December 12, 2019–March 4, 2020
Viva Varda! The Films of Agnès Varda
“With deceptively casual genius, Agnès Varda journeyed deep into the truth of experience.”Kelley Conway, Film Comment
Agnès Varda’s death in March of this year ended an extraordinary career of remarkable longevity. The Belgian-born French director, one of cinema’s paramount female artists, was two months shy of her ninety-first birthday, and still very much active, and arguably more revered than ever, as a filmmaker.
Varda’s 1954 feature La Pointe Courte is now regarded as the work that launched the French New Wave. Her status as a key figure of that celebrated movement hasn’t always been properly acknowledged, perhaps because of her gender — Varda is the only female director associated with the nouvelle vague (Marguerite Duras more properly belonged to the so-called Left Bank Group, in which Varda could also claim membership) — and also because, unlike Godard, Truffaut, Chabrol et al., she was neither a devoted cinephile nor a film critic. In fact, Varda claimed to have seen very few films prior to becoming a director herself.
Varda had a background as a photo-journalist and brought a photographer’s eye to her cinema. She worked in both documentary and drama; her innovative films often straddled the boundaries between the two, setting fictional characters and stories in highly realist, documentary-like settings, and often employing non-professional actors filmed in actual locations. Intensely personal and political, they were rooted in the social context of their settings, and groundbreaking in cinema for their expression of female subjectivity, female desire, a feminine perspective. Of Varda’s 1962 feature Cleo from 5 to 7, Pauline Kael would write, “[It is] one of the few films directed by a woman in which the viewer can sense a difference.”
Varda’s love of the arts — literature and painting as well as photography — was also very much evident in her works. She described her carefully planned, considered, artisanal approach to all aspects of a film’s making as cinécriture or “cine-writing.” She maintained that a filmmaker should have the same freedom as a novelist.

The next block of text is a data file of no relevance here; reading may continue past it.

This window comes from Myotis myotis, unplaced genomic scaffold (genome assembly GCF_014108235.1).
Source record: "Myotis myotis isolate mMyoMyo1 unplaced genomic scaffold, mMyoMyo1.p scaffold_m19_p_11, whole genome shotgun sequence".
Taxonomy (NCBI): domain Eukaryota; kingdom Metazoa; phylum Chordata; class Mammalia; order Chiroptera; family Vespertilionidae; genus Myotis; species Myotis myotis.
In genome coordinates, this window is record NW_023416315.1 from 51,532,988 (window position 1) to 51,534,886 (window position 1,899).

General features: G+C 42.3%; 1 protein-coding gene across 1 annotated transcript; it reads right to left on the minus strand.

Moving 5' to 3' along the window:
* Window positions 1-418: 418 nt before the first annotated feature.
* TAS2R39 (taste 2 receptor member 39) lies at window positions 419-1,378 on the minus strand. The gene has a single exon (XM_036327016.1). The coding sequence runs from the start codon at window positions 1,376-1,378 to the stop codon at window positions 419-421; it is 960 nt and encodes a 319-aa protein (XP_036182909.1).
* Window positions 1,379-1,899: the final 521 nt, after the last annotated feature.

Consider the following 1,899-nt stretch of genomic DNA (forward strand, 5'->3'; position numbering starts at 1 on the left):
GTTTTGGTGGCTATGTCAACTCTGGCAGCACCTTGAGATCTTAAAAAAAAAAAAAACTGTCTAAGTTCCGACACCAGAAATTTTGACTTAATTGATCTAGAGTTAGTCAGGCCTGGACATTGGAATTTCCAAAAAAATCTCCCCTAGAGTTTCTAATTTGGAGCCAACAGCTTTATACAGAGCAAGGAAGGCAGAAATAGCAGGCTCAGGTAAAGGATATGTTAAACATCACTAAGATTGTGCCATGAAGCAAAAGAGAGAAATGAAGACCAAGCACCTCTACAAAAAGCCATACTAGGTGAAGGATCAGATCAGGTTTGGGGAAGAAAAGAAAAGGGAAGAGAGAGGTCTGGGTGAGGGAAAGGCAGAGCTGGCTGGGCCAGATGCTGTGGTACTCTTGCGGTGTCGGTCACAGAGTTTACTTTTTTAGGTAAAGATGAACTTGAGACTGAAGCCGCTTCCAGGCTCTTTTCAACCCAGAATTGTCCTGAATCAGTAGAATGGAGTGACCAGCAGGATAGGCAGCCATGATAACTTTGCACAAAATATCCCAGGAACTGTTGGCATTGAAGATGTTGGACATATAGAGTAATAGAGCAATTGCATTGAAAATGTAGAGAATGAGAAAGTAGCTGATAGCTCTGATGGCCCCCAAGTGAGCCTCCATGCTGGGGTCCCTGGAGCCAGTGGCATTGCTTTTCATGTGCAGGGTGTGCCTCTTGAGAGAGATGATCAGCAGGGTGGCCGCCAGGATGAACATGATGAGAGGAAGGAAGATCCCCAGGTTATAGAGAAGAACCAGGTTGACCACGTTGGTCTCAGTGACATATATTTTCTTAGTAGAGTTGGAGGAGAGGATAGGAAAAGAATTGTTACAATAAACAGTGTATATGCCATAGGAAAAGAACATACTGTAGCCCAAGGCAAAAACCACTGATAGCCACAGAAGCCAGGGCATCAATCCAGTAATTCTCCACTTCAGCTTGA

Varda was awarded an honorary Palme d’Or at Cannes in 2015 for her career’s work, the first woman and only the fourth filmmaker (after Woody Allen, Clint Eastwood, and Bernardo Bertolucci) to be so honoured. Two years later, she became the first female director to receive an honorary Academy Award for lifetime achievement. She remained sardonic about such laurels and her status. In 2016, noting that the restoration and re-release of Jane B. par Agnès V. and Kung-Fu Master!, two underappreciated films she had made in 1988 with Jane Birkin, was proving an event of only modest proportions, Varda remarked: “I can get the Palme d’Or, but I can’t get exhibition.”
The Cinematheque is pleased to present a major retrospective — career-spanning and near-complete — devoted to the films of this inspiring, inventive, and highly individualistic artist. The exhibition opened in December and continues through to March 4.
December 12 (Thursday)
Reception & Special Speaker
7:00 pm – Doors
8:00 pm – The Gleaners and I introduced by Selina Crammond
“One of the most important woman directors in the history of cinema.”Lloyd Hughes, The Rough Guide to Film
“One of the bravest, most idiosyncratic of French filmmakers.”A. O. Scott, New York Times
“Agnès Varda was the greatest of that great and long-lived generation of the French New Wave.”Peter Bradshaw, The Guardian